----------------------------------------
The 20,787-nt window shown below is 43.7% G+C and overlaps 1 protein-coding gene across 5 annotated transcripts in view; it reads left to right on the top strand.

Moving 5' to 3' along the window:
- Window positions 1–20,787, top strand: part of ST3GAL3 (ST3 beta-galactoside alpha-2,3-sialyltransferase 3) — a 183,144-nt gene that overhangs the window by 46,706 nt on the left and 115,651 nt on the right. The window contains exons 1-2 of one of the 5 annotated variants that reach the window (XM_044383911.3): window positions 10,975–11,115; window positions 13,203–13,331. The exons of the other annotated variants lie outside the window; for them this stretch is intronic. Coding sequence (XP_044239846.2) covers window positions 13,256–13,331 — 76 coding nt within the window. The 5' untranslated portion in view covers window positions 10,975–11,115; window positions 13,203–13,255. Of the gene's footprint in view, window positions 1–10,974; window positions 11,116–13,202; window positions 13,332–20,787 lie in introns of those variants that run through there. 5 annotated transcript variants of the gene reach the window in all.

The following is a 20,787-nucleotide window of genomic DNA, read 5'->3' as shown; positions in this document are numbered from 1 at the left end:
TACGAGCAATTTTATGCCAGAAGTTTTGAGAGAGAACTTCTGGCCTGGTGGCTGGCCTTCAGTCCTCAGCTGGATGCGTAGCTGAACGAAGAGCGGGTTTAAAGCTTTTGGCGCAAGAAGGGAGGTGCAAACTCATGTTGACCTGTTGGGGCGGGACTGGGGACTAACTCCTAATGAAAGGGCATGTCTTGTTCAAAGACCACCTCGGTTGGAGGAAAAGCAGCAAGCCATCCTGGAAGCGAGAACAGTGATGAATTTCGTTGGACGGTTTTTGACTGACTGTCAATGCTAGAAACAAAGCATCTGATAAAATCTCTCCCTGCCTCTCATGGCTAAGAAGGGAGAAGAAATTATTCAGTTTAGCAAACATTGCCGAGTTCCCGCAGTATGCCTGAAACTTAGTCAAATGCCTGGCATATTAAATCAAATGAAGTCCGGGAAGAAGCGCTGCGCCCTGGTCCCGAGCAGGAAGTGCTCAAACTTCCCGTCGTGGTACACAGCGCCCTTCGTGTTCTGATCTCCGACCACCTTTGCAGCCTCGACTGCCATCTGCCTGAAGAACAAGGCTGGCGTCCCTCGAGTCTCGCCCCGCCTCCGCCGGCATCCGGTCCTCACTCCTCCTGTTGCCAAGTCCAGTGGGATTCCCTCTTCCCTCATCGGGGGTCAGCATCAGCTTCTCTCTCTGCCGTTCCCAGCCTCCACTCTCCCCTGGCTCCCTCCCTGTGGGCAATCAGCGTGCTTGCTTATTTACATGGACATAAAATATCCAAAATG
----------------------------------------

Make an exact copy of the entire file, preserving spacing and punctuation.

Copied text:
The 20,787-nt window shown below is 43.7% G+C and overlaps 1 protein-coding gene across 5 annotated transcripts in view; it reads left to right on the top strand.

Moving 5' to 3' along the window:
- Window positions 1–20,787, top strand: part of ST3GAL3 (ST3 beta-galactoside alpha-2,3-sialyltransferase 3) — a 183,144-nt gene that overhangs the window by 46,706 nt on the left and 115,651 nt on the right. The window contains exons 1-2 of one of the 5 annotated variants that reach the window (XM_044383911.3): window positions 10,975–11,115; window positions 13,203–13,331. The exons of the other annotated variants lie outside the window; for them this stretch is intronic. Coding sequence (XP_044239846.2) covers window positions 13,256–13,331 — 76 coding nt within the window. The 5' untranslated portion in view covers window positions 10,975–11,115; window positions 13,203–13,255. Of the gene's footprint in view, window positions 1–10,974; window positions 11,116–13,202; window positions 13,332–20,787 lie in introns of those variants that run through there. 5 annotated transcript variants of the gene reach the window in all.

The following is a 20,787-nucleotide window of genomic DNA, read 5'->3' as shown; positions in this document are numbered from 1 at the left end:
TACGAGCAATTTTATGCCAGAAGTTTTGAGAGAGAACTTCTGGCCTGGTGGCTGGCCTTCAGTCCTCAGCTGGATGCGTAGCTGAACGAAGAGCGGGTTTAAAGCTTTTGGCGCAAGAAGGGAGGTGCAAACTCATGTTGACCTGTTGGGGCGGGACTGGGGACTAACTCCTAATGAAAGGGCATGTCTTGTTCAAAGACCACCTCGGTTGGAGGAAAAGCAGCAAGCCATCCTGGAAGCGAGAACAGTGATGAATTTCGTTGGACGGTTTTTGACTGACTGTCAATGCTAGAAACAAAGCATCTGATAAAATCTCTCCCTGCCTCTCATGGCTAAGAAGGGAGAAGAAATTATTCAGTTTAGCAAACATTGCCGAGTTCCCGCAGTATGCCTGAAACTTAGTCAAATGCCTGGCATATTAAATCAAATGAAGTCCGGGAAGAAGCGCTGCGCCCTGGTCCCGAGCAGGAAGTGCTCAAACTTCCCGTCGTGGTACACAGCGCCCTTCGTGTTCTGATCTCCGACCACCTTTGCAGCCTCGACTGCCATCTGCCTGAAGAACAAGGCTGGCGTCCCTCGAGTCTCGCCCCGCCTCCGCCGGCATCCGGTCCTCACTCCTCCTGTTGCCAAGTCCAGTGGGATTCCCTCTTCCCTCATCGGGGGTCAGCATCAGCTTCTCTCTCTGCCGTTCCCAGCCTCCACTCTCCCCTGGCTCCCTCCCTGTGGGCAATCAGCGTGCTTGCTTATTTACATGGACATAAAATATCCAAAATG